"Confluence," oil on canvas by Stephen Bach. (Courtesy of Stephen Bach / January 9, 2014)
By Christine Cole, Correspondent
January 10, 2014
LEESBURG — For those who missed the popular Holiday Open House at Winter Park's McRae Art Studios in December, not to worry. The artists will exhibit at the Leesburg Center for the Arts for a month.
"Intersecting Journeys" will open with a reception from 5 to 7 p.m. Saturday. The exhibit includes current work from the nearly two dozen artists who work at the 10,000 square-foot Railroad Avenue building, which comprises separate studio spaces for each artist.
"We have such a great stable of artists," member Stephen Bach said. "Nobody competes directly with each other. They aren't competing for the same buyer. We share critiques and we try to help each other."
The late George Whipple and his wife, Marty, founded the studio on 1987 after visiting the Torpedo Factory Art Center in Alexandria, Va.
Two works by Marty Whipple are in the show, including a shadowbox surrounding a small hand that holds a small bottle filled with mysterious liquid.
The Whipples' son, widely collected painter and sculptor John Whipple is represented by a painting in his series of "misfits," oddly formed figures that often represent contemporary neuroses.
John Whipple's wife, Lynn, is also nationally known. Although she has turned her attention to plein-air painting, she is showing one of her signature collages that challenge the imagination of the viewer.
One striking image is of one McRae painter painting another. Larry Moore painted Matthew Cornell at work in his McRae studio.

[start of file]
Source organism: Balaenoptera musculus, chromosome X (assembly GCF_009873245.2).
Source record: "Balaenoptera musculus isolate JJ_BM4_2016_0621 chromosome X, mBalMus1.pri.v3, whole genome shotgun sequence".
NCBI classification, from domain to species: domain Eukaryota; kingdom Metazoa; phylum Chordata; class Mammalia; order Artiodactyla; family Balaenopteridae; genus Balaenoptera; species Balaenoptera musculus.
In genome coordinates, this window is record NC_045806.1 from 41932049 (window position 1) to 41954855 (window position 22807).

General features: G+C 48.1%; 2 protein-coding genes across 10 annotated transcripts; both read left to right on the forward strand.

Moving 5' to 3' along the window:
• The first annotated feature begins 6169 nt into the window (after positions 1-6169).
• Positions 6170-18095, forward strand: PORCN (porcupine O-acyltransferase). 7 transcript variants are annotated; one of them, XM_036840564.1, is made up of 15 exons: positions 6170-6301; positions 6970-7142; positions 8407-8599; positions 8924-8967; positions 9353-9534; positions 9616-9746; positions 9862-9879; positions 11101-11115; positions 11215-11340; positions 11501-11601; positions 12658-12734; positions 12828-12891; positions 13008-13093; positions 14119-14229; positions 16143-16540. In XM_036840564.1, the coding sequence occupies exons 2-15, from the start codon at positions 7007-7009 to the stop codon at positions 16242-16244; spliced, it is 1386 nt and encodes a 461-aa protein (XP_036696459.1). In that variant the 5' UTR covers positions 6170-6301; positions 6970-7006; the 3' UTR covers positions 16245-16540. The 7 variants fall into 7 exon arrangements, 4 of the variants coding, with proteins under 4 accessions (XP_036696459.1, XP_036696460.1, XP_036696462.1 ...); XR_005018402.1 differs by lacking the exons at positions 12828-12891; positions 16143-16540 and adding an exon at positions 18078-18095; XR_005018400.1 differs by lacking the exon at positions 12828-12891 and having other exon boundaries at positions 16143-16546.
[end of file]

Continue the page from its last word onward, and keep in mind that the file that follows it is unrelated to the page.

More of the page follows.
"It captures Matthew," Bach said. "He paints like Chuck Close, starting at the upper left corner."
People can see a Donne Bittner painting — "She builds up a rich texture with pastels," Bach said — one of Victor Bokas' Florida dreams and an organic-shaped bronze by jeweler Mary Ostrander.
Ceramicist Susan Bach entered a few of her gleaming black-and-white patterned bowls, cups and lidded containers, which are lined with vivid shades of orange, cobalt, leaf green and chrome yellow.
Her husband, Stephen Bach, brought one of his recent works, "Confluence," an oil on canvas.
"It is about how the light transforms the landscape, especially when the sun goes down," he said. "I've always been fascinated with landscapes."
The exhibit will continue at the center, 429 W. Magnolia St., through Feb. 14.
Bach will give a workshop in oil and acrylic paints at the center from 9 a.m. to 4 p.m. Jan. 29 and 30. Cost is $145 for members and $165 for non-members..
For more information, call 352-365-0232.
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